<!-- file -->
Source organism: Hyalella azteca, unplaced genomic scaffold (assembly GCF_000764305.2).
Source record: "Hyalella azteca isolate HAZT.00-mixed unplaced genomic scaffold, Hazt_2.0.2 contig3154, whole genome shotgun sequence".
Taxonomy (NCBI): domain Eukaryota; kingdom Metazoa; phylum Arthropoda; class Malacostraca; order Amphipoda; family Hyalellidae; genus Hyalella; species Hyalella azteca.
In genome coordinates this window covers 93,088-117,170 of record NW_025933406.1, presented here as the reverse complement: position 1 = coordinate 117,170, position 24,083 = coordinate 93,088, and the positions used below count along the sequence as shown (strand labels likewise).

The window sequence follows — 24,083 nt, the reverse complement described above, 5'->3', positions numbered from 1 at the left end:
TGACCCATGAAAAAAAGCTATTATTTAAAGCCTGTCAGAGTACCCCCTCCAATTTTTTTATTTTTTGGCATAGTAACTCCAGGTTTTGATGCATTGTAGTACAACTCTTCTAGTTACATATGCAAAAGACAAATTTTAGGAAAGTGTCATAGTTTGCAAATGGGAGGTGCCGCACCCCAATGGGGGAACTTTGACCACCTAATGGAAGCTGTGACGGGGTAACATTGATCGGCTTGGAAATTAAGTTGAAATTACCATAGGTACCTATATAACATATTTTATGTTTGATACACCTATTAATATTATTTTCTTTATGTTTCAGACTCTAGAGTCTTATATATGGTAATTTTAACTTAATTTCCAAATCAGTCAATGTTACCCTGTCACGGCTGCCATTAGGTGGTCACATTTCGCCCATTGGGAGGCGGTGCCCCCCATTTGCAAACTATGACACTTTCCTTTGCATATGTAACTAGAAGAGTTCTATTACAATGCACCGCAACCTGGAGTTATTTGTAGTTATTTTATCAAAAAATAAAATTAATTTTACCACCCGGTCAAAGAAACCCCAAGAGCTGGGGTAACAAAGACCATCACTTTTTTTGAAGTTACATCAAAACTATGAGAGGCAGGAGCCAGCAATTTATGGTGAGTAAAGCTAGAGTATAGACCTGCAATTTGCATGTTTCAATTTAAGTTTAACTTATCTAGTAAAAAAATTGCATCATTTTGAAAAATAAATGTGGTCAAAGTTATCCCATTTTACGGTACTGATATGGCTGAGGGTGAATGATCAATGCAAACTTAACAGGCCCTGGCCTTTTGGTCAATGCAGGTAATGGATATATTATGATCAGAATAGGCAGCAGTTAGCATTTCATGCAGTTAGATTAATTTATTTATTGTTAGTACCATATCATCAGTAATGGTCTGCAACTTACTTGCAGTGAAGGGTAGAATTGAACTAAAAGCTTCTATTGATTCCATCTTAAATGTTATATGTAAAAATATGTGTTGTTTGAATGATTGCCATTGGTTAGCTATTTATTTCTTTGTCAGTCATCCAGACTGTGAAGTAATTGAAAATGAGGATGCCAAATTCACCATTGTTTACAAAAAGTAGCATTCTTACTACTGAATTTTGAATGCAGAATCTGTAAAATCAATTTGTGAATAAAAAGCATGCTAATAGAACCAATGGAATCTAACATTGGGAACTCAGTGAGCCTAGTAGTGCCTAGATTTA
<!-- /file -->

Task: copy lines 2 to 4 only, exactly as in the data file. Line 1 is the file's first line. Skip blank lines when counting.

Source record: "Hyalella azteca isolate HAZT.00-mixed unplaced genomic scaffold, Hazt_2.0.2 contig3154, whole genome shotgun sequence".
Taxonomy (NCBI): domain Eukaryota; kingdom Metazoa; phylum Arthropoda; class Malacostraca; order Amphipoda; family Hyalellidae; genus Hyalella; species Hyalella azteca.
In genome coordinates this window covers 93,088-117,170 of record NW_025933406.1, presented here as the reverse complement: position 1 = coordinate 117,170, position 24,083 = coordinate 93,088, and the positions used below count along the sequence as shown (strand labels likewise).